Is this an attempt by Valrhona to move towards a more “mass-market” product? Certainly the way it’s being distributed and described makes one wonder. Unfortunately, the taste makes one wonder too: this is a chocolate of a lower standard than Valrhona usual. If they are not trying an ill-advised foray into “cheaper” chocolate this one forces one to ask the question of why.
Alex Rast: 15-Aug-2009
Valrhona doesn’t falter on appearance, even in a bar presumably more aimed at cooking: it’s nicely finished and more or less defect free, save some swirling, and although a dark colour is apparent it’s usual for Ghana – so nothing to worry about yet.
Nothing to worry in the aroma either: fairly typical Ghana with a mix of earthy and brown sugar along with traces of molasses and bread. Not revelatory by any means (see Theo for that) but perfectly acceptable. Sadly, the flavour isn’t particularly acceptable, even if it starts with an initially promising rich brown sugar cast. The problem is that the flavour suddenly implodes into bland cocoa and coffee with hints of nuts and toast. It seems as though Valrhona has badly misjudged the roast, a very atypical move for a company known for a light touch.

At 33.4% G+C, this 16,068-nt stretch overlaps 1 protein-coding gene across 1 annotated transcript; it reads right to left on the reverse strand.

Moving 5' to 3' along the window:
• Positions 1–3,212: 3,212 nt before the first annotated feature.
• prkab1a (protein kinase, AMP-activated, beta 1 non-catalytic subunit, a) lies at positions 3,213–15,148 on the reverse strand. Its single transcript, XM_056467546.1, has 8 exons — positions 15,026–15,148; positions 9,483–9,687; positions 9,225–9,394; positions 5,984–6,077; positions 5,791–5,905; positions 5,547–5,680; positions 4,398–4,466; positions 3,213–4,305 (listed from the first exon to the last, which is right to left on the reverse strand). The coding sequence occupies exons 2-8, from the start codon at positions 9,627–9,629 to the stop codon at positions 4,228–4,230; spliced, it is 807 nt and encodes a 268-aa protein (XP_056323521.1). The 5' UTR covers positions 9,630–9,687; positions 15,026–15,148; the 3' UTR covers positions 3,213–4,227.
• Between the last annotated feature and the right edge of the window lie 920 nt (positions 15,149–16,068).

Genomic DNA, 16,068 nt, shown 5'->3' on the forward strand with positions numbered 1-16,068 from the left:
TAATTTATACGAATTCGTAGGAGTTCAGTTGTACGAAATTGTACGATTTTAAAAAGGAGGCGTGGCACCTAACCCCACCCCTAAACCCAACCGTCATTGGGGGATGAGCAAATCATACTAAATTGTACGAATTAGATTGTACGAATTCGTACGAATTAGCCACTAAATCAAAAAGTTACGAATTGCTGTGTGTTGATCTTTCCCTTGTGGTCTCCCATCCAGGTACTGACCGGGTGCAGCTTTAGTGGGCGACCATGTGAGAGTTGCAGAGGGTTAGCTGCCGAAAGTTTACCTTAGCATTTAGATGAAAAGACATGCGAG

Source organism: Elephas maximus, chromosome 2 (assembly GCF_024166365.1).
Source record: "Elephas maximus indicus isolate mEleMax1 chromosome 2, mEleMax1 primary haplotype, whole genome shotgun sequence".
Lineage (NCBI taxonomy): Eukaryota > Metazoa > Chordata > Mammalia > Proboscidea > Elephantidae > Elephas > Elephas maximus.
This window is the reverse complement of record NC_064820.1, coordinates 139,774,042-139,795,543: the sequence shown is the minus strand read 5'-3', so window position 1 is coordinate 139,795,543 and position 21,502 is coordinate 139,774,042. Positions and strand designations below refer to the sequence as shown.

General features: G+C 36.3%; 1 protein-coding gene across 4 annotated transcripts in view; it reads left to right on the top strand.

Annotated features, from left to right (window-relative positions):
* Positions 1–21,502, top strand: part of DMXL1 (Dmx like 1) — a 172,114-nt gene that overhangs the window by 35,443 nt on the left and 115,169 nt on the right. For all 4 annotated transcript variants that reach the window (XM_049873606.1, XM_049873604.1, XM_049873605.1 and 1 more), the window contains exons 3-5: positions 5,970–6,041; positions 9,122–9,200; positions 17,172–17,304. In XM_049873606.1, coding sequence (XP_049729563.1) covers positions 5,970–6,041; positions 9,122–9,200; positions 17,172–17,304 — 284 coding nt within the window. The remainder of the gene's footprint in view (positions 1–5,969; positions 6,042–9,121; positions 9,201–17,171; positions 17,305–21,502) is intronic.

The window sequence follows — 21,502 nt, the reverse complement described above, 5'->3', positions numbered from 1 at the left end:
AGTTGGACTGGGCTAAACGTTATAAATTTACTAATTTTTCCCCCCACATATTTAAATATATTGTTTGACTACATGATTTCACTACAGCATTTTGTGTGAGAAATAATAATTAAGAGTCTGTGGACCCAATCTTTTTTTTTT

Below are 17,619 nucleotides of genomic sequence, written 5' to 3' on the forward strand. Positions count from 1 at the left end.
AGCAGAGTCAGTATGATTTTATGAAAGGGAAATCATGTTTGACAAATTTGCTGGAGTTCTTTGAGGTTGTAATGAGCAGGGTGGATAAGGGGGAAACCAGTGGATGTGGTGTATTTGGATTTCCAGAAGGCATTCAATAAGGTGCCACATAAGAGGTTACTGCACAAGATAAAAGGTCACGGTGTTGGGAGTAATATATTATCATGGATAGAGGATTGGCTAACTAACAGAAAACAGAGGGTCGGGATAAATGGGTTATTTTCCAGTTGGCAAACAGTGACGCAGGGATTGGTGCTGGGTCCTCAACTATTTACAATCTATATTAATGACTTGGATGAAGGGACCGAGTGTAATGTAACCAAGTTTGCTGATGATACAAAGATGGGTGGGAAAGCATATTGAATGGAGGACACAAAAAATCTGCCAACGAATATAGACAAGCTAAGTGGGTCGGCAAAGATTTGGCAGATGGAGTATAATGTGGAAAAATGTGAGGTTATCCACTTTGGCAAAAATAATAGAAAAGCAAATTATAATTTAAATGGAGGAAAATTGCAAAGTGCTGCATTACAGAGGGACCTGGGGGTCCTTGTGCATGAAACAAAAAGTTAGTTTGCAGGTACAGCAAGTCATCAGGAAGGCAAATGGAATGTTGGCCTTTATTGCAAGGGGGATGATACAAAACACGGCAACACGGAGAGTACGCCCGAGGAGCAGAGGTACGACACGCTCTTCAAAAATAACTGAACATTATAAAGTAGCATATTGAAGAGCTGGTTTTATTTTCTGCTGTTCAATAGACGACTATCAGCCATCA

Mouthfeel is also decidedly poor, dry and dusty, and this does nothing to relieve the already astringent qualities in the flavour. Has Valrhona had a change of leadership at the roaster? Several recent efforts have been darker than usual – not necessarily to bad effect but a clear break with their past. This chocolate, however seems like an even more clear break with traditions of uncompromising quality. What are they trying to achieve? Valrhona already have a clear presence and widespread distribution in the consumer sector, with far better chocolates like Guanaja and Manjari, to which this adds nothing. It doesn’t really broaden their style choices because it just doesn’t work. This is a misfire: a chocolate best withdrawn and rethought.